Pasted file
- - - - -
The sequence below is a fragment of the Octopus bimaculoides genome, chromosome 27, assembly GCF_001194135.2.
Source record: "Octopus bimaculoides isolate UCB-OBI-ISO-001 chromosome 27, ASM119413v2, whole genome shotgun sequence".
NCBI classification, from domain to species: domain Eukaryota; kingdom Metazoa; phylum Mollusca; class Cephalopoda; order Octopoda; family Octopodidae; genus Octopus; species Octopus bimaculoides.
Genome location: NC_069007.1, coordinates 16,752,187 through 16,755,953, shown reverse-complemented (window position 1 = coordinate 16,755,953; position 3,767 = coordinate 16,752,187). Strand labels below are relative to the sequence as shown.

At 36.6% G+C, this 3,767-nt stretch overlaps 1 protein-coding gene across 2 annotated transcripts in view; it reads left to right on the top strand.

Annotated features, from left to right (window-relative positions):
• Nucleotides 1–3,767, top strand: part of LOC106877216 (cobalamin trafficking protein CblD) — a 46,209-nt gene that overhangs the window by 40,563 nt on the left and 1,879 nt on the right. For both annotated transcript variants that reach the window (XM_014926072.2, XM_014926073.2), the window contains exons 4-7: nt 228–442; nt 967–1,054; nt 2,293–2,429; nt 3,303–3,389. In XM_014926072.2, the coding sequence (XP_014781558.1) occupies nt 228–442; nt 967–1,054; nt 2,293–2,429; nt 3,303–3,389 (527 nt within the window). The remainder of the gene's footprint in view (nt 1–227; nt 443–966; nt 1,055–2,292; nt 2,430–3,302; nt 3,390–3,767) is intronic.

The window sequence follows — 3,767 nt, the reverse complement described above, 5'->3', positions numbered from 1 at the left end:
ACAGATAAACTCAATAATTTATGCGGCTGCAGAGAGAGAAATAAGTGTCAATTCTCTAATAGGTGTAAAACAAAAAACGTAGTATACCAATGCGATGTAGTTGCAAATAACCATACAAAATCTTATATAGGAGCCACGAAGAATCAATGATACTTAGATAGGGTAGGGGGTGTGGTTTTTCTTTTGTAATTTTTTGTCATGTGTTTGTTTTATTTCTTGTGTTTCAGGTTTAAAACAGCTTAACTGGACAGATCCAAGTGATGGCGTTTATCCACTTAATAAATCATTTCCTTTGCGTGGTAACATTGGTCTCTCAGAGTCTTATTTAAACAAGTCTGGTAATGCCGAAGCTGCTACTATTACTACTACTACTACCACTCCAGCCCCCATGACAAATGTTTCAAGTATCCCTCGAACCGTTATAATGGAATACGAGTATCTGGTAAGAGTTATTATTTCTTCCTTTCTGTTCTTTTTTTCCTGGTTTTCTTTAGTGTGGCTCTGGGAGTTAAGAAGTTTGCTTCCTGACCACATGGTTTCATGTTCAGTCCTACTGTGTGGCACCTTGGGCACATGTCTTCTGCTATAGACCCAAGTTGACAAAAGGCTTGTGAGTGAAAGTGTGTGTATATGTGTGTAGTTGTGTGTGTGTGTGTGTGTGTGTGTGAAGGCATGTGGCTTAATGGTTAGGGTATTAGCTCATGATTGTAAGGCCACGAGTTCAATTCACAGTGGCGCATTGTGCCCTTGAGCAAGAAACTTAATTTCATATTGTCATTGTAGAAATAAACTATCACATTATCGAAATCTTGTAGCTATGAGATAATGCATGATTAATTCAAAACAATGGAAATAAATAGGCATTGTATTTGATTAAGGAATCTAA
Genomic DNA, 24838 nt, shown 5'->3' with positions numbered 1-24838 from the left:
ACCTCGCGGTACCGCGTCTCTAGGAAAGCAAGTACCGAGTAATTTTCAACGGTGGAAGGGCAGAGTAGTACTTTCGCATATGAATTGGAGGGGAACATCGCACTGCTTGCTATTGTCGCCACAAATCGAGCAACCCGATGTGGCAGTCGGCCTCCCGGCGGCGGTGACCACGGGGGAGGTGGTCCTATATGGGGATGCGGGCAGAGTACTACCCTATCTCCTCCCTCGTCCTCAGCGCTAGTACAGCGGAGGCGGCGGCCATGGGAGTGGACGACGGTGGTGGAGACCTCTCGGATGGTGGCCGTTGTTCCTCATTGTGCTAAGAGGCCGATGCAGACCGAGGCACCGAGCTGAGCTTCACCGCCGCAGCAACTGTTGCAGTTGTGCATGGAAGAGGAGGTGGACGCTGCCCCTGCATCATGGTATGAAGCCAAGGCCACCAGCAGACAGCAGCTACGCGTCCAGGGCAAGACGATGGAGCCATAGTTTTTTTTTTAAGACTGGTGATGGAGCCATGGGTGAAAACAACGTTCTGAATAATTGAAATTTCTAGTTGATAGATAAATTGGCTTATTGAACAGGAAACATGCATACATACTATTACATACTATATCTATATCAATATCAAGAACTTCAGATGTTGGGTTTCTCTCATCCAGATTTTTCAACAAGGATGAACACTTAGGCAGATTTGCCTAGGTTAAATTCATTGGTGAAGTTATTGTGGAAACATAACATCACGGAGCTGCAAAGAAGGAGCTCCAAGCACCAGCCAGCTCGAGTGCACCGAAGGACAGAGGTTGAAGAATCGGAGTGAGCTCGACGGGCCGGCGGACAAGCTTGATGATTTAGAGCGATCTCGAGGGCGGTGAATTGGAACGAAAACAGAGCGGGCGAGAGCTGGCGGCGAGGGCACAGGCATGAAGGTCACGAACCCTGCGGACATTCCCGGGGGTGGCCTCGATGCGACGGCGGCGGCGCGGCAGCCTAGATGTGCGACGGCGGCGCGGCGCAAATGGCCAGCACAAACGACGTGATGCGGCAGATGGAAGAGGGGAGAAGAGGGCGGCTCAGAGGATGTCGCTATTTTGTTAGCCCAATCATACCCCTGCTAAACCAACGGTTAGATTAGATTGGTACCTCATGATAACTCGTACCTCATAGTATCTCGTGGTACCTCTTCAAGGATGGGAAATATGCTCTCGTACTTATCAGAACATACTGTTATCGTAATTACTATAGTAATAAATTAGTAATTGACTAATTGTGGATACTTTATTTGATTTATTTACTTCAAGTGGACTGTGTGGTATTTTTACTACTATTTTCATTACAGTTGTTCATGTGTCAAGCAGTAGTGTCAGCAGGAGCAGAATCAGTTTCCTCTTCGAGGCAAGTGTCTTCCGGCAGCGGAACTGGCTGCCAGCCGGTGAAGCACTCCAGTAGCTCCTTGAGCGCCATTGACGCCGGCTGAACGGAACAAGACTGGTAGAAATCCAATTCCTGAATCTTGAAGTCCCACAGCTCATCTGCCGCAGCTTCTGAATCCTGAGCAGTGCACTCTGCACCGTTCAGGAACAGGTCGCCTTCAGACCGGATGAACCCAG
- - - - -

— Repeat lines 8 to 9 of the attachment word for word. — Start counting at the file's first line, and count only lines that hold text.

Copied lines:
The window sequence follows — 3,767 nt, the reverse complement described above, 5'->3', positions numbered from 1 at the left end:
ACAGATAAACTCAATAATTTATGCGGCTGCAGAGAGAGAAATAAGTGTCAATTCTCTAATAGGTGTAAAACAAAAAACGTAGTATACCAATGCGATGTAGTTGCAAATAACCATACAAAATCTTATATAGGAGCCACGAAGAATCAATGATACTTAGATAGGGTAGGGGGTGTGGTTTTTCTTTTGTAATTTTTTGTCATGTGTTTGTTTTATTTCTTGTGTTTCAGGTTTAAAACAGCTTAACTGGACAGATCCAAGTGATGGCGTTTATCCACTTAATAAATCATTTCCTTTGCGTGGTAACATTGGTCTCTCAGAGTCTTATTTAAACAAGTCTGGTAATGCCGAAGCTGCTACTATTACTACTACTACTACCACTCCAGCCCCCATGACAAATGTTTCAAGTATCCCTCGAACCGTTATAATGGAATACGAGTATCTGGTAAGAGTTATTATTTCTTCCTTTCTGTTCTTTTTTTCCTGGTTTTCTTTAGTGTGGCTCTGGGAGTTAAGAAGTTTGCTTCCTGACCACATGGTTTCATGTTCAGTCCTACTGTGTGGCACCTTGGGCACATGTCTTCTGCTATAGACCCAAGTTGACAAAAGGCTTGTGAGTGAAAGTGTGTGTATATGTGTGTAGTTGTGTGTGTGTGTGTGTGTGTGTGTGAAGGCATGTGGCTTAATGGTTAGGGTATTAGCTCATGATTGTAAGGCCACGAGTTCAATTCACAGTGGCGCATTGTGCCCTTGAGCAAGAAACTTAATTTCATATTGTCATTGTAGAAATAAACTATCACATTATCGAAATCTTGTAGCTATGAGATAATGCATGATTAATTCAAAACAATGGAAATAAATAGGCATTGTATTTGATTAAGGAATCTAA